The obsequious pro-Israel statements of De Blasio and Sen. Warren are not accidental. They serve to position their variant of progressivism safely in the orbit of the American Empire. It is a form of politics that appropriates the imagery and style of social movements, without the content.
It is their way of saying to the rest of the ruling class: “do not worry, there is nothing genuinely radical here.” Meanwhile, it says to poor and working people: “your struggle for ‘social justice’ is purely an American one; the world’s oppressed peoples are of no concern; you can improve your lot here without challenging the global system that is the backbone of corporate power.”
This is a recurring theme throughout U.S. history. Social movements here have repeatedly been tested, and their trajectories shaped, by international questions. In particular, this has been the case of imperialist wars — when the ruling class generally demands national unity. At such times, they assess the “legitimacy” of a given organization or individual, determining if they will be a “team player” (for imperialism) or a truly radical element that poses a real threat.
In the ’60s many liberal whites believed black separatism threatened the possibility of a unified left. This belief led a generation of white leftist writers to attack the achievements of the black liberation movement, resulting in the repression, distortion, and caricature of the historical record of black leadership. In this context, [Michael C.] Dawson’s frontal challenge to liberal and social democratic pontificates and his passionate defense of the black revolutionary tradition is a great gift to all students, especially black youth who have been robbed of their own history. Dawson brings to life the complexity of building a black and multi-racial left and highlights the profound achievements of black leaders and organizations that were purged from popular history. He emphasizes several important leaders who are too-little known today: Hubert Harrison, Cyril Briggs, Harry Haywood, Claudia Jones, W.E.B DuBois, A. Philip Randolph, Paul Robeson, and Fannie Lou Hamer. By reminding us that black revolutionary action has a long and influential tradition that extends well beyond the ’60s, Dawson challenges the white intellectuals who saw the unification of minority groups as a threat to their own interests. Here, for example, is Todd Gitlin:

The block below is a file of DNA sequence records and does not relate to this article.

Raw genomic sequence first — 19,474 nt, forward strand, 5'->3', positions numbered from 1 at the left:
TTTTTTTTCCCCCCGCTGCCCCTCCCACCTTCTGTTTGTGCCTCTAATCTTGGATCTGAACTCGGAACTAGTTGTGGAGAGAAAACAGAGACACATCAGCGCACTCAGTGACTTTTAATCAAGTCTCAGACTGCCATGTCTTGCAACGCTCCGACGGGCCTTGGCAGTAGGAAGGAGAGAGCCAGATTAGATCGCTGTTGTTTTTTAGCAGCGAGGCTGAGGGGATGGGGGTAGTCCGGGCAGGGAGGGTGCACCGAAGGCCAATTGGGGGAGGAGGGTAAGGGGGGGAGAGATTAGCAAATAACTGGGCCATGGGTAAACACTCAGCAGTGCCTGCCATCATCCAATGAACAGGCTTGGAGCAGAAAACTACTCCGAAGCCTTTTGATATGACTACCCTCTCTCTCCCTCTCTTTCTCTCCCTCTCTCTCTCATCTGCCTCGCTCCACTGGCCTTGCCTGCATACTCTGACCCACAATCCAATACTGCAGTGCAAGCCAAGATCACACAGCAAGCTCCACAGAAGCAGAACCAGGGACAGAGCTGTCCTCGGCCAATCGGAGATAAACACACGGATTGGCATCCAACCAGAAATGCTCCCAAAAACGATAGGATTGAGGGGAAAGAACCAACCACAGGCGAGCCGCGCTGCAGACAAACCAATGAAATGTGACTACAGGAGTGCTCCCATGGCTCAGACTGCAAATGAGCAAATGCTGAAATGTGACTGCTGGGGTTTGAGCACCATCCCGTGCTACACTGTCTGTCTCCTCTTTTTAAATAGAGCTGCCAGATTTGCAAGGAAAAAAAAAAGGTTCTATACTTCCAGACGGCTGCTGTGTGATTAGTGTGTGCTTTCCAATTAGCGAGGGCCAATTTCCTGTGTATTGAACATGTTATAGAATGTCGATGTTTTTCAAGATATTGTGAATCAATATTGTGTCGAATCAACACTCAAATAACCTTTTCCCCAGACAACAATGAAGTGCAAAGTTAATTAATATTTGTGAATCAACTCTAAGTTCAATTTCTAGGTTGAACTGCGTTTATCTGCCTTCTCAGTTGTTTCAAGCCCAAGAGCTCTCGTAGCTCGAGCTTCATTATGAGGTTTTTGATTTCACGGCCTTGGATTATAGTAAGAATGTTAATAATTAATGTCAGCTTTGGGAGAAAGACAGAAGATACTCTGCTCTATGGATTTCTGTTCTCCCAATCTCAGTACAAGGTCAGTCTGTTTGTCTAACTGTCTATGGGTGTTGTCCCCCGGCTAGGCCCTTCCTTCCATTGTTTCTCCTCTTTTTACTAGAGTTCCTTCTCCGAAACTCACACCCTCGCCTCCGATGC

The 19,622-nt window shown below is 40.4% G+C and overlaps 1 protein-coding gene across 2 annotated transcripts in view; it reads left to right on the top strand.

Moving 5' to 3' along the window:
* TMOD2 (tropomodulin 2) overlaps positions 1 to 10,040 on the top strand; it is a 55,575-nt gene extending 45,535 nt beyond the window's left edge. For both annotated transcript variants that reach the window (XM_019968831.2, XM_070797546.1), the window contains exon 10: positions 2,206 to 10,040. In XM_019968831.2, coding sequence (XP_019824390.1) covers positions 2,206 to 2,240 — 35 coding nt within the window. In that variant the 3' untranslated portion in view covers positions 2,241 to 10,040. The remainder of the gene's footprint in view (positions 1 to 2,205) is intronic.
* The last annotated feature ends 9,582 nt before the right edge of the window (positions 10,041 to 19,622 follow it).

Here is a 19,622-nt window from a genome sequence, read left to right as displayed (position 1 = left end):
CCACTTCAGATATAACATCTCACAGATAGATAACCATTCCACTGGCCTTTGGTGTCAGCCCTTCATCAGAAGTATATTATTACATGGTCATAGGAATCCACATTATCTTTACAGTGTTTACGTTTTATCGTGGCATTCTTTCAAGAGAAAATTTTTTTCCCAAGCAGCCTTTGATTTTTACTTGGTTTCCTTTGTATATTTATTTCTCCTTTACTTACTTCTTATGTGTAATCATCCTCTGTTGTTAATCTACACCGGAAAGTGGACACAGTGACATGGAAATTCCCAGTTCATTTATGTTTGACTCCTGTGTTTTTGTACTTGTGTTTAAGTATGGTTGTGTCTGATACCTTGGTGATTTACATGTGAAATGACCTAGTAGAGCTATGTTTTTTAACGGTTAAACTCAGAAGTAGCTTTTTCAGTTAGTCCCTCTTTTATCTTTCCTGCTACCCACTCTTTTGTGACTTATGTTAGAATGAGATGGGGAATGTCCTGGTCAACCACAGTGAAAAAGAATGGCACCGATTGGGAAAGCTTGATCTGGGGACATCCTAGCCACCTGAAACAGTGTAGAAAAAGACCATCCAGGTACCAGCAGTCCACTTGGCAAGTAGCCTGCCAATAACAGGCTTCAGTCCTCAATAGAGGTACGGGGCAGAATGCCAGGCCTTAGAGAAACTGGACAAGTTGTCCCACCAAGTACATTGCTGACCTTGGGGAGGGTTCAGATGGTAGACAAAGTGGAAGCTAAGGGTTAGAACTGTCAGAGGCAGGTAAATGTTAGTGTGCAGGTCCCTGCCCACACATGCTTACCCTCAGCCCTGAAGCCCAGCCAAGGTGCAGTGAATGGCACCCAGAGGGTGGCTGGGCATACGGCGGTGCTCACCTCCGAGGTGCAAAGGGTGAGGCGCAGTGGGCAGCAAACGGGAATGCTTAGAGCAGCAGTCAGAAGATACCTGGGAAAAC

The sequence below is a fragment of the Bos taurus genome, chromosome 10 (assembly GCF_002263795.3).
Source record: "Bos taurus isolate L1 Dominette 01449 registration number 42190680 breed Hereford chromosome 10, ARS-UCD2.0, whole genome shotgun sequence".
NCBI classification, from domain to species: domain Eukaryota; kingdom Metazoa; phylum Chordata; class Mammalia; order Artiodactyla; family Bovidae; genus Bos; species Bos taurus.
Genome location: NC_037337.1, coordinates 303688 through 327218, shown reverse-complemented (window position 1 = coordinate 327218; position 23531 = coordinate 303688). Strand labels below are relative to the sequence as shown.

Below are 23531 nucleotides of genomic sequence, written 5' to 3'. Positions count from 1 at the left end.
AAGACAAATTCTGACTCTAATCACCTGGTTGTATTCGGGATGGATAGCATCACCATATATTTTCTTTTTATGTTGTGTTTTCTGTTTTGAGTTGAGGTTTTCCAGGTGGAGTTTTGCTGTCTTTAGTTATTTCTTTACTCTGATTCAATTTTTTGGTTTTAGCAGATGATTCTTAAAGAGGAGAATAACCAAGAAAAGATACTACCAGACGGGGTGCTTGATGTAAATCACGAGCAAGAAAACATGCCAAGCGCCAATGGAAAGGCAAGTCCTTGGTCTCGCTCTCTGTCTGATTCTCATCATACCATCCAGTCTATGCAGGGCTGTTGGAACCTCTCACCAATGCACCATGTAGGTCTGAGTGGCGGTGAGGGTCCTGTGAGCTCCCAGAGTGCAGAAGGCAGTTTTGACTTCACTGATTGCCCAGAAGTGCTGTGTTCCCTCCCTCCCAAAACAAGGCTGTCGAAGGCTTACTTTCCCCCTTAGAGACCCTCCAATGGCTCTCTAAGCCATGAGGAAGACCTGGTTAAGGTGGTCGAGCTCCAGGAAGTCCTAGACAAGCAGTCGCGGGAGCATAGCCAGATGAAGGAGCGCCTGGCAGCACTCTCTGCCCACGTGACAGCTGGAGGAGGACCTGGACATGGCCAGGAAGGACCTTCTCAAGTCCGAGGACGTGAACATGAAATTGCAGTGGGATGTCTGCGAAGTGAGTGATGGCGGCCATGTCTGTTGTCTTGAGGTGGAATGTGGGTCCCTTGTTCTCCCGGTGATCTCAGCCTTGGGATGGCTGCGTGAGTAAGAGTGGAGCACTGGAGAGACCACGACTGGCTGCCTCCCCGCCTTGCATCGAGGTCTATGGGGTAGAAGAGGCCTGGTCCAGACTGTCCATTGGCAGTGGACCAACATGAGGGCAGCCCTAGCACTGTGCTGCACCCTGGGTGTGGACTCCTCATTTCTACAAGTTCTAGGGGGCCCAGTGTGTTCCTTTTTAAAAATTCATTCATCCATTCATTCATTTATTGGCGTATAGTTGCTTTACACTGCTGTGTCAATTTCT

In the late 1960s, the principle of separate organizations on behalf of distinct interests raged throughout ‘the movement’ with amazing speed. On the model of black demands came those of feminists, Chicanos, American Indians, gays, lesbians. One grouping after another insisted on the recognition of difference and the protection of their separate and distinct spheres… . from the 1970s on, left-wing universalism was profoundly demoralized.As discouraged as white social democratic males may have felt, their domination caused a similar reaction among the revolutionary forces. Separation from the imposed universalism of the imperialist enlightenment allowed black groups to establish their own leadership, explore their own cultures, and use their own identities as the basis for self-determination. For most, separation was not separatism but an attempt to integrate self-determination into the multiracial, world struggle for socialist revolution. Indeed, the common future envisioned by blacks, Chicanos, and American Indians also attracted many whites. Rather than fracturing the left, black radicalism’s internationalist perspective provided an alternative to a universalism that was not universal.